-- A blog maintained by a pessimistic over-confident High-School kid.

Saturday, May 9, 2020

Thoughts on "Where the Crawdads Sing" - Delia Owens

In getting back into the habit of reading again, I picked up the book Where the Crawdads Sing. Fiction books have the power to help one experience years of living within hours, and this book is definitely one of them. As books are the embodiment of fast-forwarded life experiences, I feel entitled to record my gained understanding and the lessons I learned. And as this book contains a very big twist in the end, I would avoid spoilers as much as possible.

Structured as a semi-detective story, this book is about the narrative of the main character, Kya, dealing with the harshness of life and going through stages of denial. She was given false hope repeatedly from age 5 and throughout her teenage years. She was not gifted with education and is bullied on the first and only day of school. Her development in the book signifies the outcome of hard work and determination. Her dedication to her interest brings her to extraordinary feats, and her analytical mind empowers her to the description of "prowess"chapter 54 (my new favourite word).

One of the themes of the book is survival. It is expanded into sub-categories of achieving fitness, cultural incompetence, and the battle between individuals. In the use of foreshadowing, the scene of conflict tangling with competence is shown repeatedly. There is the survival of the fittest in the wild, the juxtaposition of the rural(competent) and urban, and revenge. The central message that the author is trying to convey is that life is cruel and it is necessary for us to rise up to face troubles. While our urban society hides us from the rule of the wilderness where you get killed when you are not alert, the rule persists with only the consequences reduced to being unsuccessful. In the wilderness before villages and urban cities, everyone is for themselves. It is completely the concept of capitalism where you are in charge of your own success, so when danger comes, there will be no police or unemployment benefits. This book applies this concept to the civilized world and brings out the consequences of incompetency. When being unwareful of our surroundings in our current society, the outcome is that we fall behind in school or work. The penalty of procrastinating which equivalate to not protecting oneself in the wild is being unsuccessful. The dull reality of being unsuccessful as a consequence is tuned down from the death we had before. It indirectly shows how some people in society strive to improve and be "fit" to society, others prevail and fall behind.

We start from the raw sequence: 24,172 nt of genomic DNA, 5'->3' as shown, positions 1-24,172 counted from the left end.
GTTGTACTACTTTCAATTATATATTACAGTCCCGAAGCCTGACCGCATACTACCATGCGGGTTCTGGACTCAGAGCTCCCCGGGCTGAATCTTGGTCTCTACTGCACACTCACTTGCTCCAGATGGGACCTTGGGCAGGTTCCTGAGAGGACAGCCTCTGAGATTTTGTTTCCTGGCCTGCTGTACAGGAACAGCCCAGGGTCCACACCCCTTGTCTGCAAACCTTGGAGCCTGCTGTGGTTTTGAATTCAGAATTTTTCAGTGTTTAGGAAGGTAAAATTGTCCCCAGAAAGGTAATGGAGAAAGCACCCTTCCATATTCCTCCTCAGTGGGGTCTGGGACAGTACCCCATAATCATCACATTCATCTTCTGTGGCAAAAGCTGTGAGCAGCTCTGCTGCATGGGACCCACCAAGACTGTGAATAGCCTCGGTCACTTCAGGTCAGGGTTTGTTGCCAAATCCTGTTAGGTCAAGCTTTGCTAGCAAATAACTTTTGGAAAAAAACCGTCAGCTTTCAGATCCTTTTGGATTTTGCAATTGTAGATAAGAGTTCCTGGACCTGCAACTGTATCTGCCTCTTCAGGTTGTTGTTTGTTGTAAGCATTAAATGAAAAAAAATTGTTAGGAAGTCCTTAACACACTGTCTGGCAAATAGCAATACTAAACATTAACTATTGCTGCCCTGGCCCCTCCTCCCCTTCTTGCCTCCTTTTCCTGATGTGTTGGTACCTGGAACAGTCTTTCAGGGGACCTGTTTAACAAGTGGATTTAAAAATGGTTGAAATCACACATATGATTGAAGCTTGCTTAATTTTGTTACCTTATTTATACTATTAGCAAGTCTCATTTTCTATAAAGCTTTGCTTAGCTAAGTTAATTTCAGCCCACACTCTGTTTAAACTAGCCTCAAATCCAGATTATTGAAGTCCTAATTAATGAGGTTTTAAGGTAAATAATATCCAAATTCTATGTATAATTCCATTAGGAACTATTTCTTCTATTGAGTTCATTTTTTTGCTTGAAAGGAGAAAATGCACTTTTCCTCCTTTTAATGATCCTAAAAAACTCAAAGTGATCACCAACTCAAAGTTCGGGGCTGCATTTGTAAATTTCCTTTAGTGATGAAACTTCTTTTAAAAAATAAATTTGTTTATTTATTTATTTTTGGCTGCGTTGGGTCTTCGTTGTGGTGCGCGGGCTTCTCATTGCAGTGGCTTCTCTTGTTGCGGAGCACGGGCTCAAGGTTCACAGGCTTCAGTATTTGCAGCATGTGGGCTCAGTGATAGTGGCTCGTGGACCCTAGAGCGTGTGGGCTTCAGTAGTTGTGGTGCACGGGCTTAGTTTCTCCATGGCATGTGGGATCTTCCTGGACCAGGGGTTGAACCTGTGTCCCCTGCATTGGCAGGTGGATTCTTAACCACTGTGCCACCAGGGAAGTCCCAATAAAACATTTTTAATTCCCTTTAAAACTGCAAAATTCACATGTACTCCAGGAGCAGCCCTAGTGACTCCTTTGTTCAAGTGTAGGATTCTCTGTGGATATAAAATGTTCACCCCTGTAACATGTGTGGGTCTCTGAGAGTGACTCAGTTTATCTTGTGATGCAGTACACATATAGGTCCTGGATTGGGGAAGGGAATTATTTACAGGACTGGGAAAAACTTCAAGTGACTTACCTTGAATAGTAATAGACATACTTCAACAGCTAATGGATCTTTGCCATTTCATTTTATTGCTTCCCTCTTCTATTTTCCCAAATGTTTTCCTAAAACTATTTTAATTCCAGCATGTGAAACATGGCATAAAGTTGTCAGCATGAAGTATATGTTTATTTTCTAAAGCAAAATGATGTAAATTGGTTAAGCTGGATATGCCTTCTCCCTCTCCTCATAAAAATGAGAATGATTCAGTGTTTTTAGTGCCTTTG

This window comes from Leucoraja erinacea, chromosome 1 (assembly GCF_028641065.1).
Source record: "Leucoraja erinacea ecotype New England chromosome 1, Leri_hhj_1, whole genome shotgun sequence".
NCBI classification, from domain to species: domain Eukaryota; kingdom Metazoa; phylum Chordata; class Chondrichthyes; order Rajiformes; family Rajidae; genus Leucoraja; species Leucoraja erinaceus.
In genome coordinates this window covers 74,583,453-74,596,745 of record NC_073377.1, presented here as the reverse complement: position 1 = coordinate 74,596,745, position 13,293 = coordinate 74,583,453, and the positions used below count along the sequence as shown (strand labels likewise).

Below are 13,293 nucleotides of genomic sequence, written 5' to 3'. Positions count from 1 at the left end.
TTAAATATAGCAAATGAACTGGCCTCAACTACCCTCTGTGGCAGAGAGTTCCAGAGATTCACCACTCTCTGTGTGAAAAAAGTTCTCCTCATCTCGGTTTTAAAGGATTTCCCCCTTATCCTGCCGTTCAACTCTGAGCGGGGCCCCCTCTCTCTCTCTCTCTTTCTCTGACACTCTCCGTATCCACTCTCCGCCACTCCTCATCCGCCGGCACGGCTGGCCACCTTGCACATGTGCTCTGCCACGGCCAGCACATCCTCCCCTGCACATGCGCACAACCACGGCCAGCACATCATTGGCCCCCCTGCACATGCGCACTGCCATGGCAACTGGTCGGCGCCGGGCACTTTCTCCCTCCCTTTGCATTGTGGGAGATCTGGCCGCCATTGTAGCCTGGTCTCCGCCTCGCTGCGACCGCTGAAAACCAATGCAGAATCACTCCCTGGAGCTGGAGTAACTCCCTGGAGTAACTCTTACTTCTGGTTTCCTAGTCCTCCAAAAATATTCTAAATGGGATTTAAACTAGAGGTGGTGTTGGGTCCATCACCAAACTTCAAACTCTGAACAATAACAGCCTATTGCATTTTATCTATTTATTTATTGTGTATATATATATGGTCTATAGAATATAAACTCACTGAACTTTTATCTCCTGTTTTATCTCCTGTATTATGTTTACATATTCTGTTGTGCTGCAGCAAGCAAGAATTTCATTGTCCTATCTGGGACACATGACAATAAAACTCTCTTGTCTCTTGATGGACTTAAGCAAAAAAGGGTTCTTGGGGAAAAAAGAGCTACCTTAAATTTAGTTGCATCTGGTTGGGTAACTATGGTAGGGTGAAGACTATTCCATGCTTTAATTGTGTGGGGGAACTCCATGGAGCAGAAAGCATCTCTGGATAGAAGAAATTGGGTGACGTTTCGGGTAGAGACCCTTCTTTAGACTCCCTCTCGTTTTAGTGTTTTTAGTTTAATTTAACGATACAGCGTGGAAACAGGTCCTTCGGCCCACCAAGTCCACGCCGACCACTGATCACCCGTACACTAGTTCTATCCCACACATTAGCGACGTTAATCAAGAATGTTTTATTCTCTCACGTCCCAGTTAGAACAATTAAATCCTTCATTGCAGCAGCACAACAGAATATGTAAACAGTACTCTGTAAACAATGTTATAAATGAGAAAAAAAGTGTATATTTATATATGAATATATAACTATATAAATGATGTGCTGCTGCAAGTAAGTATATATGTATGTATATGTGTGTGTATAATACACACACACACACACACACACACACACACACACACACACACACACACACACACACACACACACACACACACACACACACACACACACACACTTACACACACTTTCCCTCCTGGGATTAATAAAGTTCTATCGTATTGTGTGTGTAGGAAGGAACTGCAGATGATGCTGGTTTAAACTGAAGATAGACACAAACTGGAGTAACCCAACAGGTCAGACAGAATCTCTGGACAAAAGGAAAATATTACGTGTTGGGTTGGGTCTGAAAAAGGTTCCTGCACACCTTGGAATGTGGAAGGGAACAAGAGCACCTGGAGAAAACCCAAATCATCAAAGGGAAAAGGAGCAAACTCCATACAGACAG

An animation I did a while back. I haven't been
drawing lately, so I have nothing to post

One of the striking scenes in the book is the comparison made between people within the court and animals in the marsh. She connected the situation in court to animals of different tiers: "Kya saw similarities in (the marsh's and the court's) nature. The judge, obviously the alpha male, was secure in his position, so his posture was imposing, but relaxed and threatened as the territorial boar. Tom Milton, too, exuded confidence and rank with easy movement and stance...The prosecutor, on the other hand, relied on wide, bright ties and broad-shouldered suit jackets to enhance his status"start of chapter 51. The dynamic shift in power between individuals always fascinated me, and it shows the consequence of not developing your skill in the civilized world. While an incompetent individual might still be well-off, he/she will be crushed under in situations. It details the features of the unforgiving wild onto our civilized world. In our current state in the world, we pride for understanding and sympathy for the weak, and it shades us from the Earth's fundamental feature of harshness. We should be reminded that this tolerant world that we live in is built upon us dominating other species, where inferior species become endangered, and then extinct. The narrative of sympathy for the inferior species is lacklustre when compared to the amount set for humans of you and me. The harsh environment once motivated us, and now that it is strived away (for good, for greatness), we should be reminded of it and stay motivated.

A gif animation referenced from Stephen Curry's
method of dribbling into a shot

Setting this book in the single light of power dynamics and survival is unfair because, in reality, it is much more colourful than that. On top of the theme of survival, there is the motif of love, hope, care, overcoming struggles and much more. It offers a roller-coaster ride of a plot as it narrates the ups and downs in the life of the main character, Kya. The humble beginnings of Kya paint the picture of defeating the impossible, and the ending would surely leave you in awe, disbelief, and immediate understanding. If it is not for the brilliance of the structure of pace within the novel, I would not have cared to enclose the plot as I had not before. It had been an excellent read.

The author of the book, as being a biologist, integrates the life lessons ought to be learnt from biology into our urban culture. Reading it is absorbing the condensed knowledge biology has to offer to daily life. This being her first fiction novel tells the brilliance biology can offer.

P.S: I like how my kindle's battery can hold on for the reading of two whole books, I read:

  • The Romantic Manifesto - by Ayn Rand
  • Half of a Yellow Sun - by Chimamanda Ngozi Adichie
  And I also like how I finished two books within 20 sittings ;)

And, I also wrote this for 2 hours to 1:22 AM. There goes my sleeping schedule

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